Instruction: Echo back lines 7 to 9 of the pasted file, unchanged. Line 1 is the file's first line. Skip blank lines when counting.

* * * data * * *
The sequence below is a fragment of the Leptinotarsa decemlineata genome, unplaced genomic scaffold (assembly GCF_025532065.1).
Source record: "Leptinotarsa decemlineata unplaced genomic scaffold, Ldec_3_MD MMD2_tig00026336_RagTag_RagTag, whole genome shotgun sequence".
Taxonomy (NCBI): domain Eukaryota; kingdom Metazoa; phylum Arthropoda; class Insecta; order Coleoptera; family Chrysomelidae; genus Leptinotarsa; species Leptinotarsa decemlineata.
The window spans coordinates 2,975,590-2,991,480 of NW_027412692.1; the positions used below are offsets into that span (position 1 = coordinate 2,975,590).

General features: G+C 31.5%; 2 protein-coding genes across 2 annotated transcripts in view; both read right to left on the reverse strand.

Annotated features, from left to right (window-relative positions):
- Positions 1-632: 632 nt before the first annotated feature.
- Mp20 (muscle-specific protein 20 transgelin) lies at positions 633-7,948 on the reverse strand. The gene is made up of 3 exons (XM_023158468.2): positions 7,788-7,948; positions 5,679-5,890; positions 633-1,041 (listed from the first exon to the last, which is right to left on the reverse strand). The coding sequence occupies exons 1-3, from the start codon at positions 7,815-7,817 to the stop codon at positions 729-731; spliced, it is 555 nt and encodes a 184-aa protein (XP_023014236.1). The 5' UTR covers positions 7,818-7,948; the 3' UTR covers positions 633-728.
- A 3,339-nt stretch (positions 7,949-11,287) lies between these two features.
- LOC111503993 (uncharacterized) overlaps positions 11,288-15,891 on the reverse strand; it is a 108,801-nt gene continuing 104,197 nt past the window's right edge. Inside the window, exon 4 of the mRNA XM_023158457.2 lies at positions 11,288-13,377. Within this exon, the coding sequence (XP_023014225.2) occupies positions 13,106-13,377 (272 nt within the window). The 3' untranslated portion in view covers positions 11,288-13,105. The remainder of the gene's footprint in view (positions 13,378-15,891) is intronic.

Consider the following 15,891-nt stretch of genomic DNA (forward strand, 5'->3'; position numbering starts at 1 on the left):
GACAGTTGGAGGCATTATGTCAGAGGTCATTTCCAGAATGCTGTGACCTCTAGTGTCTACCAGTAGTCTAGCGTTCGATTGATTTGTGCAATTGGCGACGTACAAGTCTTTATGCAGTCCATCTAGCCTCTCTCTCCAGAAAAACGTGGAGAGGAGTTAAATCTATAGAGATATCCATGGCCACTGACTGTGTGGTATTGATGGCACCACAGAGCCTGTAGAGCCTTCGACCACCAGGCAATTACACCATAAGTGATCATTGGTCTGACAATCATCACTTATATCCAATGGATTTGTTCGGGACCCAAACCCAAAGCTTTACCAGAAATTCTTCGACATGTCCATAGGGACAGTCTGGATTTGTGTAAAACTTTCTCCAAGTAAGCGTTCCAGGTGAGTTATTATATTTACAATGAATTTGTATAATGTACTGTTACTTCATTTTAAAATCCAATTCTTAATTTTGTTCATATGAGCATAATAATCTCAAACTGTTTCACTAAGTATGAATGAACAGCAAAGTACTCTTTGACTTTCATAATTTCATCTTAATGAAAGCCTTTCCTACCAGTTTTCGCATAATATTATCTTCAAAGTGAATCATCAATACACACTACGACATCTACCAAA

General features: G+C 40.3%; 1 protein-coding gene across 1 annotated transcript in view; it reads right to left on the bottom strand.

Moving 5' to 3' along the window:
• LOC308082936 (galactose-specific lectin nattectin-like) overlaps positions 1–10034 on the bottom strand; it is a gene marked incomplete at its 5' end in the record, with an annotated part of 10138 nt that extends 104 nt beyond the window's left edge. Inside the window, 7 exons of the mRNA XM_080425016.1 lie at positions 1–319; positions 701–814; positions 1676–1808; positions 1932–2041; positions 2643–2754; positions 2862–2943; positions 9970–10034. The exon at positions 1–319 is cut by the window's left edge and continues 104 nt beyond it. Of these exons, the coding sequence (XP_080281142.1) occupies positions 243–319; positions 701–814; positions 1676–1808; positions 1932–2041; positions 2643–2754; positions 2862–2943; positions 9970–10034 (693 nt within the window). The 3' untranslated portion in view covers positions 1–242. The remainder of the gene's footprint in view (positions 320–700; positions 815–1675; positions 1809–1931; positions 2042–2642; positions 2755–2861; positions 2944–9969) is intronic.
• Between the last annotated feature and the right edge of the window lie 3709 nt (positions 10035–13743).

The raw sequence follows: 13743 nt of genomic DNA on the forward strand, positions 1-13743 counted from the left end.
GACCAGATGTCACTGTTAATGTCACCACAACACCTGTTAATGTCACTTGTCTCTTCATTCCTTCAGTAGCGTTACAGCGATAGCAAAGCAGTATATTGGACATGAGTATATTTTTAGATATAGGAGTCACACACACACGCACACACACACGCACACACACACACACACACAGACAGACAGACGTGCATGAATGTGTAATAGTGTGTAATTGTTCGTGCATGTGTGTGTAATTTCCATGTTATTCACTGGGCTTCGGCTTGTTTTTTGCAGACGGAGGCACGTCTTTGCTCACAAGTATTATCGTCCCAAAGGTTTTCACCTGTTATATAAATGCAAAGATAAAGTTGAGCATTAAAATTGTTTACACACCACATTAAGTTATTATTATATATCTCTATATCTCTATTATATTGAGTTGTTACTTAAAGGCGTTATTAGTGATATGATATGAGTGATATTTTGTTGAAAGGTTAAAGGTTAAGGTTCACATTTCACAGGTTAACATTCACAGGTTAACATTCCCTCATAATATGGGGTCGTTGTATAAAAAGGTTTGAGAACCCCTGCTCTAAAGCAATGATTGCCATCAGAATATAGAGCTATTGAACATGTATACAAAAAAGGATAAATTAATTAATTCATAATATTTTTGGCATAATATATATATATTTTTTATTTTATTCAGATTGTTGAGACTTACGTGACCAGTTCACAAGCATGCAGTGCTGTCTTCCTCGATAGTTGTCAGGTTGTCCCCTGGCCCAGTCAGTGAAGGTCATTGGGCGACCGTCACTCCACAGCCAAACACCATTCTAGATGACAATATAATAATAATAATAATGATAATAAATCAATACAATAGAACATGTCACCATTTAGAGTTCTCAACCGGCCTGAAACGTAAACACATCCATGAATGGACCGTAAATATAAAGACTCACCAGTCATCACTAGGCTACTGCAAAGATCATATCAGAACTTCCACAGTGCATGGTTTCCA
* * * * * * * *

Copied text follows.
- Positions 1-632: 632 nt before the first annotated feature.
- Mp20 (muscle-specific protein 20 transgelin) lies at positions 633-7,948 on the reverse strand. The gene is made up of 3 exons (XM_023158468.2): positions 7,788-7,948; positions 5,679-5,890; positions 633-1,041 (listed from the first exon to the last, which is right to left on the reverse strand). The coding sequence occupies exons 1-3, from the start codon at positions 7,815-7,817 to the stop codon at positions 729-731; spliced, it is 555 nt and encodes a 184-aa protein (XP_023014236.1). The 5' UTR covers positions 7,818-7,948; the 3' UTR covers positions 633-728.
- A 3,339-nt stretch (positions 7,949-11,287) lies between these two features.